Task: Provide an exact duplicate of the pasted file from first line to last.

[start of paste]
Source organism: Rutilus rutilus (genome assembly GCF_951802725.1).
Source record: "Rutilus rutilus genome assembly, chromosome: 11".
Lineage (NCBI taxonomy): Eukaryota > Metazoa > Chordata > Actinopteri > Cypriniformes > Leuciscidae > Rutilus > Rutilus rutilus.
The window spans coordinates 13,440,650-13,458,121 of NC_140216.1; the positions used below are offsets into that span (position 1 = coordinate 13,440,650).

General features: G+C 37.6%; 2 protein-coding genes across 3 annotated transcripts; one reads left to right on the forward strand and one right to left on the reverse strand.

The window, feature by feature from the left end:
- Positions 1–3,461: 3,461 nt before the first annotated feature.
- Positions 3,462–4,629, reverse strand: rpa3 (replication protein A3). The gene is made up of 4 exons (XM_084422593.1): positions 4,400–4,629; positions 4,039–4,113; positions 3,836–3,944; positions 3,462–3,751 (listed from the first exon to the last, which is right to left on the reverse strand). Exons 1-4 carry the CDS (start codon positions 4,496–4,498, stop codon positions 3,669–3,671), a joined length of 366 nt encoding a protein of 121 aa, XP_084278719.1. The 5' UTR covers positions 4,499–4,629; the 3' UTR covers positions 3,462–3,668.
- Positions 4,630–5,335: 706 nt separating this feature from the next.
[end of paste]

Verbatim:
Source organism: Rutilus rutilus (genome assembly GCF_951802725.1).
Source record: "Rutilus rutilus genome assembly, chromosome: 11".
Lineage (NCBI taxonomy): Eukaryota > Metazoa > Chordata > Actinopteri > Cypriniformes > Leuciscidae > Rutilus > Rutilus rutilus.
The window spans coordinates 13,440,650-13,458,121 of NC_140216.1; the positions used below are offsets into that span (position 1 = coordinate 13,440,650).

General features: G+C 37.6%; 2 protein-coding genes across 3 annotated transcripts; one reads left to right on the forward strand and one right to left on the reverse strand.

The window, feature by feature from the left end:
- Positions 1–3,461: 3,461 nt before the first annotated feature.
- Positions 3,462–4,629, reverse strand: rpa3 (replication protein A3). The gene is made up of 4 exons (XM_084422593.1): positions 4,400–4,629; positions 4,039–4,113; positions 3,836–3,944; positions 3,462–3,751 (listed from the first exon to the last, which is right to left on the reverse strand). Exons 1-4 carry the CDS (start codon positions 4,496–4,498, stop codon positions 3,669–3,671), a joined length of 366 nt encoding a protein of 121 aa, XP_084278719.1. The 5' UTR covers positions 4,499–4,629; the 3' UTR covers positions 3,462–3,668.
- Positions 4,630–5,335: 706 nt separating this feature from the next.